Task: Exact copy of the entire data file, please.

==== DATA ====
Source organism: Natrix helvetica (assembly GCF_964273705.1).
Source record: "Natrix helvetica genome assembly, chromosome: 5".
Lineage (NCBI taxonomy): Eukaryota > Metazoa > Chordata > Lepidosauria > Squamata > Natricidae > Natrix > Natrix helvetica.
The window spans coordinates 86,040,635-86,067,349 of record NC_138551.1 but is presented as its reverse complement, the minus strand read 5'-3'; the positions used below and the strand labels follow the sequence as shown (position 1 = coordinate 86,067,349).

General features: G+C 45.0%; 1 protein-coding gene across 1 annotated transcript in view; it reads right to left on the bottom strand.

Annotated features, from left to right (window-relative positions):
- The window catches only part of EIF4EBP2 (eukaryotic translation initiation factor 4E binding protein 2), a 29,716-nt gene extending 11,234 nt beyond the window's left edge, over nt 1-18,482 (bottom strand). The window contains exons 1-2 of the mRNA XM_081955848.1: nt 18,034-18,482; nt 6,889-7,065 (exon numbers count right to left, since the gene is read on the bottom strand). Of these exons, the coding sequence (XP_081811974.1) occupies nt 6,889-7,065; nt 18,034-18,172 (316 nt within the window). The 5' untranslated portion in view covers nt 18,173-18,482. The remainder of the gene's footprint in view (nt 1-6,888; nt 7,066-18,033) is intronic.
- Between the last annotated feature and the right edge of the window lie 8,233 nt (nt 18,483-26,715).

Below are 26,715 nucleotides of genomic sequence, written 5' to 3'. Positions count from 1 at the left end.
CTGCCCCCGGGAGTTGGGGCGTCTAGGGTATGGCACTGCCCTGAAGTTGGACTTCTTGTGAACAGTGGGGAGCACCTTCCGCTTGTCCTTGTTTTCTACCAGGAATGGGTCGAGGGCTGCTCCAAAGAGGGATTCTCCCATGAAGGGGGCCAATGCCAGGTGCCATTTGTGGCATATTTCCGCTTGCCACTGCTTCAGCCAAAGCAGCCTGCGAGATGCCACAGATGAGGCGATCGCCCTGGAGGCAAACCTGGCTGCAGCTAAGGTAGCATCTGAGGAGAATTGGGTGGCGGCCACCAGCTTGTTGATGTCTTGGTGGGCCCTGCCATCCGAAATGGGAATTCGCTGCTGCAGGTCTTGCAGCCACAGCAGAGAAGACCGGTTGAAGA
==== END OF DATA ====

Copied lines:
Source organism: Natrix helvetica (assembly GCF_964273705.1).
Source record: "Natrix helvetica genome assembly, chromosome: 5".
Lineage (NCBI taxonomy): Eukaryota > Metazoa > Chordata > Lepidosauria > Squamata > Natricidae > Natrix > Natrix helvetica.
The window spans coordinates 86,040,635-86,067,349 of record NC_138551.1 but is presented as its reverse complement, the minus strand read 5'-3'; the positions used below and the strand labels follow the sequence as shown (position 1 = coordinate 86,067,349).

General features: G+C 45.0%; 1 protein-coding gene across 1 annotated transcript in view; it reads right to left on the bottom strand.

Annotated features, from left to right (window-relative positions):
- The window catches only part of EIF4EBP2 (eukaryotic translation initiation factor 4E binding protein 2), a 29,716-nt gene extending 11,234 nt beyond the window's left edge, over nt 1-18,482 (bottom strand). The window contains exons 1-2 of the mRNA XM_081955848.1: nt 18,034-18,482; nt 6,889-7,065 (exon numbers count right to left, since the gene is read on the bottom strand). Of these exons, the coding sequence (XP_081811974.1) occupies nt 6,889-7,065; nt 18,034-18,172 (316 nt within the window). The 5' untranslated portion in view covers nt 18,173-18,482. The remainder of the gene's footprint in view (nt 1-6,888; nt 7,066-18,033) is intronic.
- Between the last annotated feature and the right edge of the window lie 8,233 nt (nt 18,483-26,715).

Below are 26,715 nucleotides of genomic sequence, written 5' to 3'. Positions count from 1 at the left end.
CTGCCCCCGGGAGTTGGGGCGTCTAGGGTATGGCACTGCCCTGAAGTTGGACTTCTTGTGAACAGTGGGGAGCACCTTCCGCTTGTCCTTGTTTTCTACCAGGAATGGGTCGAGGGCTGCTCCAAAGAGGGATTCTCCCATGAAGGGGGCCAATGCCAGGTGCCATTTGTGGCATATTTCCGCTTGCCACTGCTTCAGCCAAAGCAGCCTGCGAGATGCCACAGATGAGGCGATCGCCCTGGAGGCAAACCTGGCTGCAGCTAAGGTAGCATCTGAGGAGAATTGGGTGGCGGCCACCAGCTTGTTGATGTCTTGGTGGGCCCTGCCATCCGAAATGGGAATTCGCTGCTGCAGGTCTTGCAGCCACAGCAGAGAAGACCGGTTGAAGA